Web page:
Cameras on 32 Interplanetary Spacecraft - Trust Me Shops

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Cameras on 32 Interplanetary Spacecraft

Cameras on 32 Interplanetary Spacecraft

B&H explora - All posts
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Congratulations to NASA’s Jet Propulsion Laboratory, the intrepid rover Perseverance, and a little helicopter named Ingenuity, for the dramatic and safe landing at the Jezero Crater on Mars! With the rover’s mission successfully underway on the surface of the Red Planet, it is time to add the details of the Mars 2020 Mission to this list of American interplanetary spacecraft photo gear.

The first photograph of Earth from space was taken by the TIROS-1 weather satellite on April 1, 1960. Ever since, satellites, probes, and spacecraft have been taking amazing photos of the solar system and beyond! Space probes are packed with sensors, but in our list below, we wanted to talk about those imaging systems that are relatively close cousins to what you can find on the shelves of the B&H SuperStore.

1. Cassini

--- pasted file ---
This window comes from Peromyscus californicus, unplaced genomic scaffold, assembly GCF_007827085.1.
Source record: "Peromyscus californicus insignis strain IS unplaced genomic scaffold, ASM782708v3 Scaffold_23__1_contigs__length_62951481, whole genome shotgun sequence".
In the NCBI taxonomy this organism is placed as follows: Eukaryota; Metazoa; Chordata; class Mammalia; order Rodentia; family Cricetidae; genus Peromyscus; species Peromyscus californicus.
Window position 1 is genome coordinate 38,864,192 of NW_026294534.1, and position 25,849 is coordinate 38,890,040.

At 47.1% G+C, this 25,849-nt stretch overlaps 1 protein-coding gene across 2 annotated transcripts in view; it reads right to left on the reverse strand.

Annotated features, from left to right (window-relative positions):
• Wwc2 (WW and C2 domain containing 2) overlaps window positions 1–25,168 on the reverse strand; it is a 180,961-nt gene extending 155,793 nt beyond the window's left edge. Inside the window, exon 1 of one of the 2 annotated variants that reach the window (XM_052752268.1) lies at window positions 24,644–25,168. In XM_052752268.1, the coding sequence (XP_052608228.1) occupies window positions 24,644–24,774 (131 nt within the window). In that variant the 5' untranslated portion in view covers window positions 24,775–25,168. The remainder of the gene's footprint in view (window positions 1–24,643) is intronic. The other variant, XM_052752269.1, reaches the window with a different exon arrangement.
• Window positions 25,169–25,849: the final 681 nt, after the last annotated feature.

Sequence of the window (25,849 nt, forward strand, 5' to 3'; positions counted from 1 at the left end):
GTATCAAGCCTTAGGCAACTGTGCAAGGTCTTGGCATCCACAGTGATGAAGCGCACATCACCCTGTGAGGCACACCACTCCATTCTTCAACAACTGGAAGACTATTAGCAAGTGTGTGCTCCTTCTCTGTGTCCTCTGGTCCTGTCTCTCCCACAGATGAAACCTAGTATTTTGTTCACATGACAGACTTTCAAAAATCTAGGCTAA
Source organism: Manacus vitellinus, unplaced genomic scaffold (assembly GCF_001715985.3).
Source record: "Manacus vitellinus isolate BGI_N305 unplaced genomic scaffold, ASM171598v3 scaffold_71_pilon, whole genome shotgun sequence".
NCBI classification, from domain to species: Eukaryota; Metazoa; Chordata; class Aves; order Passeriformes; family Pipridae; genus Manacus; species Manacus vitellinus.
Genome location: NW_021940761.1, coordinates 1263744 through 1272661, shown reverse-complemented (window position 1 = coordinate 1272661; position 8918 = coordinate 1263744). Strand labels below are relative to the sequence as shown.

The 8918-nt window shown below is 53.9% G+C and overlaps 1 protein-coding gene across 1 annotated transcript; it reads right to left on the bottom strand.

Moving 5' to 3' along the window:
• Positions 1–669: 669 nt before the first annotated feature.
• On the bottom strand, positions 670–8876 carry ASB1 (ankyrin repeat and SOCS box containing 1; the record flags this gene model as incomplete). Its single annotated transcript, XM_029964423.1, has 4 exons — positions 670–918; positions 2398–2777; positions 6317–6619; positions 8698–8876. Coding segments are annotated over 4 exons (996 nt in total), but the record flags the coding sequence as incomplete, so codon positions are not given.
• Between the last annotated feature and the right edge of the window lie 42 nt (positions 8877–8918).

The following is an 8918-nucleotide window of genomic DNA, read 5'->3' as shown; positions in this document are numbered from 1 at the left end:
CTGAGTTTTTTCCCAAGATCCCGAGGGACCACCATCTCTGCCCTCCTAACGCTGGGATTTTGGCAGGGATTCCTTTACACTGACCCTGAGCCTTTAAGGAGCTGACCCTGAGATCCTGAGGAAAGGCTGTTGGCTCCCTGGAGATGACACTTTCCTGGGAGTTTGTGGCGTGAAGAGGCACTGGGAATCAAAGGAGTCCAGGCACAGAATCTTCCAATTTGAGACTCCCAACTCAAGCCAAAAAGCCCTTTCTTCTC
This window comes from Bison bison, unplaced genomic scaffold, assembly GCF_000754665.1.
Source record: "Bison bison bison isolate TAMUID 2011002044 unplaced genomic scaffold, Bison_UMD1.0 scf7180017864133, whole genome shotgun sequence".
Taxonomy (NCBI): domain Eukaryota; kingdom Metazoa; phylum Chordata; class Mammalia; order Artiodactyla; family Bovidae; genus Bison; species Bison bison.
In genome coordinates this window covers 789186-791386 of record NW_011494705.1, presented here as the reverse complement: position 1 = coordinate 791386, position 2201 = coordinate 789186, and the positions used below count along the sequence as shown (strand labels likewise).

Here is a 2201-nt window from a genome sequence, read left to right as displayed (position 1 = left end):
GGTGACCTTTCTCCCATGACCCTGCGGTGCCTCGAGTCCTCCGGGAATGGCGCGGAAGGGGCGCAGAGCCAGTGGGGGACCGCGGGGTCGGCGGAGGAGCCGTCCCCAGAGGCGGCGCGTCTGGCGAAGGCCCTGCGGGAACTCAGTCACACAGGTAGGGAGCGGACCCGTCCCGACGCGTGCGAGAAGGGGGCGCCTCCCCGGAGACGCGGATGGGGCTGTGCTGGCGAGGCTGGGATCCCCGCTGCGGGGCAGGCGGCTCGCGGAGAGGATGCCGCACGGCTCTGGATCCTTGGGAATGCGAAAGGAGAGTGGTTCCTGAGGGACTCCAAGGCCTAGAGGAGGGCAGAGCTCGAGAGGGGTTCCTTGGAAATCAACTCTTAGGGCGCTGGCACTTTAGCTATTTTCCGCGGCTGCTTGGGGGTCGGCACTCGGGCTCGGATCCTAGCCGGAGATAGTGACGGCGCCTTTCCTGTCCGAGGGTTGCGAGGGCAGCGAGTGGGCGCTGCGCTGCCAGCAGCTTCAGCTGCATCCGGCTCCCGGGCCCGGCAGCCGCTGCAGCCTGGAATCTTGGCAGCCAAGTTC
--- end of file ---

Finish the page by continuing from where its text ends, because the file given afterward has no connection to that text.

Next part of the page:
Launched in 1997, Cassini orbited the crown jewel of the solar system, Saturn and its and moons until fall of 2017 when it was intentionally flown into Saturn's atmosphere to prevent an unavoidable possible future collision with the Saturnian moon, Enceladus, which may harbor extraterrestrial life. The Cassini probe was equipped with various optical sensors and one optical camera that has captured amazing images of the ringed planet. The spacecraft's Huygens Probe landed on the moon, Titan. Cassini's Imaging Science Subsystem (ISS) consists of a wide- and narrow-angle camera. Both cameras feature a CCD sensor of 12 micron pixels numbering 1024 x 1024, with a resolving power that can see a quarter-dollar at a range of 2.5 miles.

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